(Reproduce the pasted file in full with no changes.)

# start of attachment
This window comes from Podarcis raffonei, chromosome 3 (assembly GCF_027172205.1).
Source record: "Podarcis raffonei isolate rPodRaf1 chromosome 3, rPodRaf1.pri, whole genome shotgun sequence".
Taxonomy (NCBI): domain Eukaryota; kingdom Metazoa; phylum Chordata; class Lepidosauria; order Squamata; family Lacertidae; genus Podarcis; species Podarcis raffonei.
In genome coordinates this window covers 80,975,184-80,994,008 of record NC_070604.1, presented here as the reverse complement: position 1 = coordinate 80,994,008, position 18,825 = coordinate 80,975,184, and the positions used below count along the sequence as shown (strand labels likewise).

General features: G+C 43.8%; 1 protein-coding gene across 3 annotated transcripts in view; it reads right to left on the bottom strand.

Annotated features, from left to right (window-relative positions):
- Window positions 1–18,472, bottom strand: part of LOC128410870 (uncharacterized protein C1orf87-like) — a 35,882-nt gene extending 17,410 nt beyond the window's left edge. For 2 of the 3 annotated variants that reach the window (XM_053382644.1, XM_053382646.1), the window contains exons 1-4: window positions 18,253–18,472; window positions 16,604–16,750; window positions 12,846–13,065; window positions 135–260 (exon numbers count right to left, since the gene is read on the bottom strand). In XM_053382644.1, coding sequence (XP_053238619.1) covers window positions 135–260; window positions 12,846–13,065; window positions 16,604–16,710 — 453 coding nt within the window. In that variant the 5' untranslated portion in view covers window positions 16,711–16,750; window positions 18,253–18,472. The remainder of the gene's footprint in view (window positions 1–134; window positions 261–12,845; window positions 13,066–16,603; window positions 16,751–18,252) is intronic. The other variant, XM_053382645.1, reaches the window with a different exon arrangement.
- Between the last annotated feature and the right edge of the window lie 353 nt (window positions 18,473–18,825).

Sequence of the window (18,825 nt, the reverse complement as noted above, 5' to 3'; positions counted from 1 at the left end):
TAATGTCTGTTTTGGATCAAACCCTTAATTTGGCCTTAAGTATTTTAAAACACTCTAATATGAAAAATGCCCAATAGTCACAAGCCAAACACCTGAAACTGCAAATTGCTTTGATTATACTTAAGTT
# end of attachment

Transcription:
This window comes from Podarcis raffonei, chromosome 3 (assembly GCF_027172205.1).
Source record: "Podarcis raffonei isolate rPodRaf1 chromosome 3, rPodRaf1.pri, whole genome shotgun sequence".
Taxonomy (NCBI): domain Eukaryota; kingdom Metazoa; phylum Chordata; class Lepidosauria; order Squamata; family Lacertidae; genus Podarcis; species Podarcis raffonei.
In genome coordinates this window covers 80,975,184-80,994,008 of record NC_070604.1, presented here as the reverse complement: position 1 = coordinate 80,994,008, position 18,825 = coordinate 80,975,184, and the positions used below count along the sequence as shown (strand labels likewise).

General features: G+C 43.8%; 1 protein-coding gene across 3 annotated transcripts in view; it reads right to left on the bottom strand.

Annotated features, from left to right (window-relative positions):
- Window positions 1–18,472, bottom strand: part of LOC128410870 (uncharacterized protein C1orf87-like) — a 35,882-nt gene extending 17,410 nt beyond the window's left edge. For 2 of the 3 annotated variants that reach the window (XM_053382644.1, XM_053382646.1), the window contains exons 1-4: window positions 18,253–18,472; window positions 16,604–16,750; window positions 12,846–13,065; window positions 135–260 (exon numbers count right to left, since the gene is read on the bottom strand). In XM_053382644.1, coding sequence (XP_053238619.1) covers window positions 135–260; window positions 12,846–13,065; window positions 16,604–16,710 — 453 coding nt within the window. In that variant the 5' untranslated portion in view covers window positions 16,711–16,750; window positions 18,253–18,472. The remainder of the gene's footprint in view (window positions 1–134; window positions 261–12,845; window positions 13,066–16,603; window positions 16,751–18,252) is intronic. The other variant, XM_053382645.1, reaches the window with a different exon arrangement.
- Between the last annotated feature and the right edge of the window lie 353 nt (window positions 18,473–18,825).

Sequence of the window (18,825 nt, the reverse complement as noted above, 5' to 3'; positions counted from 1 at the left end):
TAATGTCTGTTTTGGATCAAACCCTTAATTTGGCCTTAAGTATTTTAAAACACTCTAATATGAAAAATGCCCAATAGTCACAAGCCAAACACCTGAAACTGCAAATTGCTTTGATTATACTTAAGTT